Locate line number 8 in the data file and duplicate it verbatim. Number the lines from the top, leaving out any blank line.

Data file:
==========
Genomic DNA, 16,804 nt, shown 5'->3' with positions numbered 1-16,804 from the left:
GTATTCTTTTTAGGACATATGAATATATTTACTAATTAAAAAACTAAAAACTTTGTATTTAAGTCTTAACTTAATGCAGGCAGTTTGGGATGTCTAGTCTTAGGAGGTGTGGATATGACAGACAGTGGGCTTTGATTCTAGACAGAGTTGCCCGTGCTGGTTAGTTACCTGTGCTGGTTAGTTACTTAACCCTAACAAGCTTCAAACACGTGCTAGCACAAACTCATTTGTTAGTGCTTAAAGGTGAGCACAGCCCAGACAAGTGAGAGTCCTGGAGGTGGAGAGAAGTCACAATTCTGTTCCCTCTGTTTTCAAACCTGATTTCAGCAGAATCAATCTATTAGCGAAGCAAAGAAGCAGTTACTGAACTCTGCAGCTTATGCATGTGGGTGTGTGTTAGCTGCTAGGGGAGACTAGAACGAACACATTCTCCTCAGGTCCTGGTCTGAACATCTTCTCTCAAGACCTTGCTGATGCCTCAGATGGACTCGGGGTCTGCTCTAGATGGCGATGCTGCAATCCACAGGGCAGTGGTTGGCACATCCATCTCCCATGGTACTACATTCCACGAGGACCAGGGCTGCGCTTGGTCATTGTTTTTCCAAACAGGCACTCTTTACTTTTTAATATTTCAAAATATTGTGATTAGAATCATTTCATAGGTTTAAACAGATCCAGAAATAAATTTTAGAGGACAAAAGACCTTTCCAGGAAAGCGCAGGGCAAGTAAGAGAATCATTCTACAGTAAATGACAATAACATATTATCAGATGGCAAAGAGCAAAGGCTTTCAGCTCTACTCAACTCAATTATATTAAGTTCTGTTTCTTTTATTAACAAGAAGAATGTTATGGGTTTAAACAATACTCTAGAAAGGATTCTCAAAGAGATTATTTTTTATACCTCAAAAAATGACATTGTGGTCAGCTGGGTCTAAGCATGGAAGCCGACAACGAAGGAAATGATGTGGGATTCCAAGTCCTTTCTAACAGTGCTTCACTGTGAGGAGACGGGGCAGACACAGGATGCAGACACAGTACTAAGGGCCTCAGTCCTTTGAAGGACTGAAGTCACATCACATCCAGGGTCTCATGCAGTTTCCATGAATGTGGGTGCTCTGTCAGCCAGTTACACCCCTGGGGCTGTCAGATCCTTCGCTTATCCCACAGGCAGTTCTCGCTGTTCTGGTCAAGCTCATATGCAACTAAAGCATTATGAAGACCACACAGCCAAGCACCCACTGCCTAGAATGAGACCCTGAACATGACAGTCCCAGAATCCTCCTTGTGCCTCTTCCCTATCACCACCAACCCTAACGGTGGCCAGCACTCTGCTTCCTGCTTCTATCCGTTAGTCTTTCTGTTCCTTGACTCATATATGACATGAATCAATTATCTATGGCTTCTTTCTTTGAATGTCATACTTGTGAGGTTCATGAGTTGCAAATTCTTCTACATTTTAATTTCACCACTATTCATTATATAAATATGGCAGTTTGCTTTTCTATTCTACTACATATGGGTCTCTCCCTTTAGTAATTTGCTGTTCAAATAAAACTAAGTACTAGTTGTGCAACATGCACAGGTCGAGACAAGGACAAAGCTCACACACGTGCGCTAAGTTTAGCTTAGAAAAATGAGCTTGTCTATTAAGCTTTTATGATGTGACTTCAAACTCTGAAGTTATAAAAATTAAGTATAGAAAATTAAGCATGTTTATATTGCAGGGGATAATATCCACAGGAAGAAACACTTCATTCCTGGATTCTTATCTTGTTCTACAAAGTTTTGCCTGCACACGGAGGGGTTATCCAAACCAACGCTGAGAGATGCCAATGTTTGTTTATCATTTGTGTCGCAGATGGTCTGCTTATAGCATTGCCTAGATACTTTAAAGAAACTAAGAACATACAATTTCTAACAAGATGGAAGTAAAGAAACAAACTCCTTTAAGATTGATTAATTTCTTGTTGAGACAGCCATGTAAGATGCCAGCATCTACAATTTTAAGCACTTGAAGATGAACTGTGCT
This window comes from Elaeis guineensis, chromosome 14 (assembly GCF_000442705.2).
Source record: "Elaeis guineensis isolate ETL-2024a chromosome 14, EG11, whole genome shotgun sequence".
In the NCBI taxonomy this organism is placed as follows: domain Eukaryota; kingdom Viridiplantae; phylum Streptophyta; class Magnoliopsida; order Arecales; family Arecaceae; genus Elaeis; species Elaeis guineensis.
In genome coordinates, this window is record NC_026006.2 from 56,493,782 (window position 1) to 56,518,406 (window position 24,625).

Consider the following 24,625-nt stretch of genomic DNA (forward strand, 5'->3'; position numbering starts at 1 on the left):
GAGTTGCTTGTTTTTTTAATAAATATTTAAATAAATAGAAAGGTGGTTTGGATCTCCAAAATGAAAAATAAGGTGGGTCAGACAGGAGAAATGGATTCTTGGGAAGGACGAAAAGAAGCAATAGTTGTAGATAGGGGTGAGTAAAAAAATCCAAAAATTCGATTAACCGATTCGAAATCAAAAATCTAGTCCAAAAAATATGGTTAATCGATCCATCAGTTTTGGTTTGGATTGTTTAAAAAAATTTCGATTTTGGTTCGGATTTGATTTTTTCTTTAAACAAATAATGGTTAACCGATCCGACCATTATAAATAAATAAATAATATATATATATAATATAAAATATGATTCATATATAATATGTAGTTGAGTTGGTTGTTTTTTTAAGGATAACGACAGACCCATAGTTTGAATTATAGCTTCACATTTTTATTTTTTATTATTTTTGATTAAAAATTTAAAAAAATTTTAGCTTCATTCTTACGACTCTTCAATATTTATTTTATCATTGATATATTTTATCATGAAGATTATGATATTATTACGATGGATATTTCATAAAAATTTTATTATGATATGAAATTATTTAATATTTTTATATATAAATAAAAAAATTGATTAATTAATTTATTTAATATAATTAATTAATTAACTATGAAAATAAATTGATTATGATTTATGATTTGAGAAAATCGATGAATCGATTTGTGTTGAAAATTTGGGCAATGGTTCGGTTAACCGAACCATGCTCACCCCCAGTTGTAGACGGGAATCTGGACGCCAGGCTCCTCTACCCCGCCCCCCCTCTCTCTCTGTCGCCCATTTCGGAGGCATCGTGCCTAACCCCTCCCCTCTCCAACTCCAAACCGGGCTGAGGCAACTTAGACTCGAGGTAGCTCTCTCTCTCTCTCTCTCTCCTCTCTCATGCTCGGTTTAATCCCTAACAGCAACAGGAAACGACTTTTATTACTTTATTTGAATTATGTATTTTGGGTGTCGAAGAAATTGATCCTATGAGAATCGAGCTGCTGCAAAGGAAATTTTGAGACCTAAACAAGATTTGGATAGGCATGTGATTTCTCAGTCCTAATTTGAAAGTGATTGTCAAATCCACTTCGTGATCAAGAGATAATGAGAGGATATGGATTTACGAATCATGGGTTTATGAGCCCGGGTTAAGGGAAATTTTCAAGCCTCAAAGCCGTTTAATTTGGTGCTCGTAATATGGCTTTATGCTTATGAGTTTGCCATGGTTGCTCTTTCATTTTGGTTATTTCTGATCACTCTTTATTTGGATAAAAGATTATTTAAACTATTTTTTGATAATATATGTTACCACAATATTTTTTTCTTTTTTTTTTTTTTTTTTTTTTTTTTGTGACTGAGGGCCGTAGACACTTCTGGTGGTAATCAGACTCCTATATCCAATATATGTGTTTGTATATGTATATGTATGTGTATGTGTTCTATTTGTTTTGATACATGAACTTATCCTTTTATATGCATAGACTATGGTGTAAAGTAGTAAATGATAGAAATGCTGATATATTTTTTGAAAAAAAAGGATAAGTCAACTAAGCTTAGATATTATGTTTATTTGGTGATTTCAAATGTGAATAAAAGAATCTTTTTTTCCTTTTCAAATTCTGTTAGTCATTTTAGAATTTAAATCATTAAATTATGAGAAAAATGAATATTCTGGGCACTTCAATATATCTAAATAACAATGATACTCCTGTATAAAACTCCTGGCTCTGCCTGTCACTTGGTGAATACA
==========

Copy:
GAGTTGCTTGTTTTTTTAATAAATATTTAAATAAATAGAAAGGTGGTTTGGATCTCCAAAATGAAAAATAAGGTGGGTCAGACAGGAGAAATGGATTCTTGGGAAGGACGAAAAGAAGCAATAGTTGTAGATAGGGGTGAGTAAAAAAATCCAAAAATTCGATTAACCGATTCGAAATCAAAAATCTAGTCCAAAAAATATGGTTAATCGATCCATCAGTTTTGGTTTGGATTGTTTAAAAAAATTTCGATTTTGGTTCGGATTTGATTTTTTCTTTAAACAAATAATGGTTAACCGATCCGACCATTATAAATAAATAAATAATATATATATATAATATAAAATATGATTCATATATAATATGTAGTTGAGTTGGTTGTTTTTTTAAGGATAACGACAGACCCATAGTTTGAATTATAGCTTCACATTTTTATTTTTTATTATTTTTGATTAAAAATTTAAAAAAATTTTAGCTTCATTCTTACGACTCTTCAATATTTATTTTATCATTGATATATTTTATCATGAAGATTATGATATTATTACGATGGATATTTCATAAAAATTTTATTATGATATGAAATTATTTAATATTTTTATATATAAATAAAAAAATTGATTAATTAATTTATTTAATATAATTAATTAATTAACTATGAAAATAAATTGATTATGATTTATGATTTGAGAAAATCGATGAATCGATTTGTGTTGAAAATTTGGGCAATGGTTCGGTTAACCGAACCATGCTCACCCCCAGTTGTAGACGGGAATCTGGACGCCAGGCTCCTCTACCCCGCCCCCCCTCTCTCTCTGTCGCCCATTTCGGAGGCATCGTGCCTAACCCCTCCCCTCTCCAACTCCAAACCGGGCTGAGGCAACTTAGACTCGAGGTAGCTCTCTCTCTCTCTCTCTCTCCTCTCTCATGCTCGGTTTAATCCCTAACAGCAACAGGAAACGACTTTTATTACTTTATTTGAATTATGTATTTTGGGTGTCGAAGAAATTGATCCTATGAGAATCGAGCTGCTGCAAAGGAAATTTTGAGACCTAAACAAGATTTGGATAGGCATGTGATTTCTCAGTCCTAATTTGAAAGTGATTGTCAAATCCACTTCGTGATCAAGAGATAATGAGAGGATATGGATTTACGAATCATGGGTTTATGAGCCCGGGTTAAGGGAAATTTTCAAGCCTCAAAGCCGTTTAATTTGGTGCTCGTAATATGGCTTTATGCTTATGAGTTTGCCATGGTTGCTCTTTCATTTTGGTTATTTCTGATCACTCTTTATTTGGATAAAAGATTATTTAAACTATTTTTTGATAATATATGTTACCACAATATTTTTTTCTTTTTTTTTTTTTTTTTTTTTTTTTTGTGACTGAGGGCCGTAGACACTTCTGGTGGTAATCAGACTCCTATATCCAATATATGTGTTTGTATATGTATATGTATGTGTATGTGTTCTATTTGTTTTGATACATGAACTTATCCTTTTATATGCATAGACTATGGTGTAAAGTAGTAAATGATAGAAATGCTGATATATTTTTTGAAAAAAAAGGATAAGTCAACTAAGCTTAGATATTATGTTTATTTGGTGATTTCAAATGTGAATAAAAGAATCTTTTTTTCCTTTTCAAATTCTGTTAGTCATTTTAGAATTTAAATCATTAAATTATGAGAAAAATGAATATTCTGGGCACTTCAATATATCTAAATAACAATGATACTCCTGTATAAAACTCCTGGCTCTGCCTGTCACTTGGTGAATACA